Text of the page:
A palm-lined beach along the Corniche in Muscat, Oman

A palm-lined beach along the Corniche in Muscat, Oman

For the remainder of my time in Oman, I decided to focus on day trips outside of the capital city. I’d read about jeep tours in the surrounding Sahara-like dunes, off-roading through rugged mountain scenery, and wadis where hidden emerald pools offer opportunities for a cool dip. I tried my favorite go-to booking site, GetYourGuide, and even Viator, without success. Not only are tours in Oman extremely expensive, the minimum number of participants for any tour was two people. As a single person I would have had to pay double, even if other customers joined the same tour. The cheapest option was $250 for a half-day trip to a wadi. I just said no.

Dining along the Corniche in the Mutrah area of Muscat, Oman. The only choices are a few expensive restaurants or these "fast food" sidewalk cafes.

Dining along the Corniche in the Mutrah area of Muscat, Oman. The only choices are a few expensive restaurants or these “fast food” sidewalk cafes.

I spent my last day wandering around the Mutrah area, eating horrible fast food and trying to meet locals other than taxi drivers. The only Omanis I found were squatting on the sidewalk in front of a sand pit, playing an ancient game known as hawalis. The chess-like game involved moving a series of pebbles among four rows of holes dug in the sand. The men refused to acknowledge me and even my requests to take a photo went unanswered. Lacking denial, I snapped the photo. I stood there a while longer, trying to decipher the rules of the game, but their snub made me increasingly uncomfortable. I later learned the centuries-old game, which is just as incomprehensible as the local culture, is exclusive to Oman.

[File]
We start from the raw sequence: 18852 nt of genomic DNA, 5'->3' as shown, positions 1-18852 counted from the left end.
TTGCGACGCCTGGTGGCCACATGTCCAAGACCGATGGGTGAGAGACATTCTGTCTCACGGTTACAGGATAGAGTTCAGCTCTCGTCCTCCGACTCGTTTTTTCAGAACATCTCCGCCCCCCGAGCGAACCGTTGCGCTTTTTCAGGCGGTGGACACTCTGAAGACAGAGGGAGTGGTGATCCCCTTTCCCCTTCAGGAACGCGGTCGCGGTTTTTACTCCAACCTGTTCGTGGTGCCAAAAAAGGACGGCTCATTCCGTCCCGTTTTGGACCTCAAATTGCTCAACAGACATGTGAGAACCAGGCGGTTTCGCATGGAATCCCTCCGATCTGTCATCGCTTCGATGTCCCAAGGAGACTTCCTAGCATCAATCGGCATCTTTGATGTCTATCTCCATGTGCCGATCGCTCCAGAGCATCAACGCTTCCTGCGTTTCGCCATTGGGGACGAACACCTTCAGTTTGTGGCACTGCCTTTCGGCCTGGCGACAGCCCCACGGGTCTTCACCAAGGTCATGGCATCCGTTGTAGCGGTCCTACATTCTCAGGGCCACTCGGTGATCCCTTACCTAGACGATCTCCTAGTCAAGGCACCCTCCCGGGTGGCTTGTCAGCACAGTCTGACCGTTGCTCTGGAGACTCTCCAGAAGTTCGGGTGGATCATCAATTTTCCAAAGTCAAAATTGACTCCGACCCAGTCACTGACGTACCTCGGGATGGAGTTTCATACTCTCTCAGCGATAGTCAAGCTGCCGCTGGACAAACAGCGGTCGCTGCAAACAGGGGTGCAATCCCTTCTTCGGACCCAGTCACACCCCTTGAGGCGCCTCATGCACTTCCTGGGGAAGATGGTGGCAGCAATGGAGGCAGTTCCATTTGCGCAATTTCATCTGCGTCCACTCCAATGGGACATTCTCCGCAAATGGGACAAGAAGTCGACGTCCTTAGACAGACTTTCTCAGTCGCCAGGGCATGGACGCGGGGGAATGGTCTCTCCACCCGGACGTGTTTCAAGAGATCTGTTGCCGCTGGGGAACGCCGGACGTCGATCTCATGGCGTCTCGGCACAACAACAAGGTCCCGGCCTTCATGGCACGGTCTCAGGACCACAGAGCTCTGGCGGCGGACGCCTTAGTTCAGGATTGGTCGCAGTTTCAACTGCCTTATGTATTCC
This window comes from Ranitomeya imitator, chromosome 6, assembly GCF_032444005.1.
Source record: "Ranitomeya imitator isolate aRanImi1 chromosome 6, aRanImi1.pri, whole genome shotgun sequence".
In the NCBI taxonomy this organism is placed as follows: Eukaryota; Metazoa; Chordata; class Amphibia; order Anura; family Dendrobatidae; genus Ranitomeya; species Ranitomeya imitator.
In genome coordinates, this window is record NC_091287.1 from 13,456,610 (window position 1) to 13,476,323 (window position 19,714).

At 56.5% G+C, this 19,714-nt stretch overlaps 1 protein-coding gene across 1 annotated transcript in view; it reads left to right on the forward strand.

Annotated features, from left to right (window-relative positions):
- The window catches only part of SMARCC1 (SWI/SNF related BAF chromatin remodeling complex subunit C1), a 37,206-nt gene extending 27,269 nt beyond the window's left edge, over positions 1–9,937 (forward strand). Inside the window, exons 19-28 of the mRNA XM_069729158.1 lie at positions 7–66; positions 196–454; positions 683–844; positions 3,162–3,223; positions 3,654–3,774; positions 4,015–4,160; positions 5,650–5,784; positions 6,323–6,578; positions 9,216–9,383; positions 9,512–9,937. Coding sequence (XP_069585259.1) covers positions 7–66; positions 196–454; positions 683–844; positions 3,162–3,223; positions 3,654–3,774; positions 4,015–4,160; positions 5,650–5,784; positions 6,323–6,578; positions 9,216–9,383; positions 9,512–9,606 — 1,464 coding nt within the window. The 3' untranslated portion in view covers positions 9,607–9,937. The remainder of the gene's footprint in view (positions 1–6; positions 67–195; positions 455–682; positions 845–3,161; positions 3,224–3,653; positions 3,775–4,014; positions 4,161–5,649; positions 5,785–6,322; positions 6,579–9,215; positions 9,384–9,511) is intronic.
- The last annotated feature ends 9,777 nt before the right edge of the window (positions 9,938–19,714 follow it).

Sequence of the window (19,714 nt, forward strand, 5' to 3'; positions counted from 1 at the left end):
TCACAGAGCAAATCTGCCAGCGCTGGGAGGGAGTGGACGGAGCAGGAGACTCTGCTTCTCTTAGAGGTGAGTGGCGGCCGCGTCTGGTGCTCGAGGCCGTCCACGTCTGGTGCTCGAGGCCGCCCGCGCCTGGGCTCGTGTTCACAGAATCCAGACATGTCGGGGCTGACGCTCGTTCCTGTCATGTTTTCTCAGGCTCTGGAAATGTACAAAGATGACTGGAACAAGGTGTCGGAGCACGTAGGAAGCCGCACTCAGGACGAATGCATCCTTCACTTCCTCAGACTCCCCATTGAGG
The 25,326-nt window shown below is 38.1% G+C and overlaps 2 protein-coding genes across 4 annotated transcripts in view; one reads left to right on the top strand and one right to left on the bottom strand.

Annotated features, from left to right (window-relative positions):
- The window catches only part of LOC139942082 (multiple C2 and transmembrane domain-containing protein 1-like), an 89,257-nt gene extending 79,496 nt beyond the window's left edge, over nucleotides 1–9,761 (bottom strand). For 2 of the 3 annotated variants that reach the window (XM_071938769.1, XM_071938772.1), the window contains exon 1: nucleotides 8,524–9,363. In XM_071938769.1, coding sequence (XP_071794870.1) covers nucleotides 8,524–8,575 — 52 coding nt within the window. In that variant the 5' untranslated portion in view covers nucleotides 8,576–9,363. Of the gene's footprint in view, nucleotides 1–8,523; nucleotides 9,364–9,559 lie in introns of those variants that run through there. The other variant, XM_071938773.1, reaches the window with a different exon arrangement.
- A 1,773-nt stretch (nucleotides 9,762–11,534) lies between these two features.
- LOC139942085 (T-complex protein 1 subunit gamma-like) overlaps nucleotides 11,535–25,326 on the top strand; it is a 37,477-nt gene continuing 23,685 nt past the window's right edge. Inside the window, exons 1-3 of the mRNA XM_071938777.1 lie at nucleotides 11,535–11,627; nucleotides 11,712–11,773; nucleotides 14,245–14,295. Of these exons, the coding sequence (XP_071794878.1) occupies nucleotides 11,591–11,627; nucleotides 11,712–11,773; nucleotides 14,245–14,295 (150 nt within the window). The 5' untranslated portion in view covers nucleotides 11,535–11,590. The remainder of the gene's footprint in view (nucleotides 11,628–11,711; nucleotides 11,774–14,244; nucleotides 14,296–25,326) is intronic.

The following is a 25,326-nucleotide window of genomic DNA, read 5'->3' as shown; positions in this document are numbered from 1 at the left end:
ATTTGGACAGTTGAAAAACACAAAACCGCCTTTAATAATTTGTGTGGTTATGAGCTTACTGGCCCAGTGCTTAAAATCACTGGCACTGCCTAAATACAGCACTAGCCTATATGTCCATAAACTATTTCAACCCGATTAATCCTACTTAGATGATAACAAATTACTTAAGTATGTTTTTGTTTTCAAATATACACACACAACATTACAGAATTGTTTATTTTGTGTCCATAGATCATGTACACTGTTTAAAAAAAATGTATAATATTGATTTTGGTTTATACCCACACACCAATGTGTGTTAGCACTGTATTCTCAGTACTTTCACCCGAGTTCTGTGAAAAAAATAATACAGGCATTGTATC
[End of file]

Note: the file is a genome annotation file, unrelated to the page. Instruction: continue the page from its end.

Omani men play Hawalis, a board game where stones are moved between four rows of cups dug in the sand. This version of the game is said to be exclusive to Oman

Omani men play Hawalis, a board game where stones are moved between four rows of cups dug in the sand. This version of the game is said to be exclusive to Oman

Others may wax lyrical about Oman, but the only friendly people I met were immigrants. And the countryside may indeed be beautiful, but since all the tours were exceedingly expensive, I never saw it. There is no published information about bus routes and no rapid transit. Even renting a car is problematic. My new French Canadian friends told me horror stories about getting lost in the interior on roadways completely devoid of any directional signs. Oman doesn’t have a clue how to handle tourism. Until it does, I can find lots of other places to spend my money.

Author’s note: Since publishing this article, I have been flooded with comments from travelers who love Muscat. I’m the first to say that different places resonate with different people. I may not want to return, but those of you who are intrigued by Oman as a destination may find both this comprehensive travel guide to Oman and this 10-Day Oman Itinerary helpful.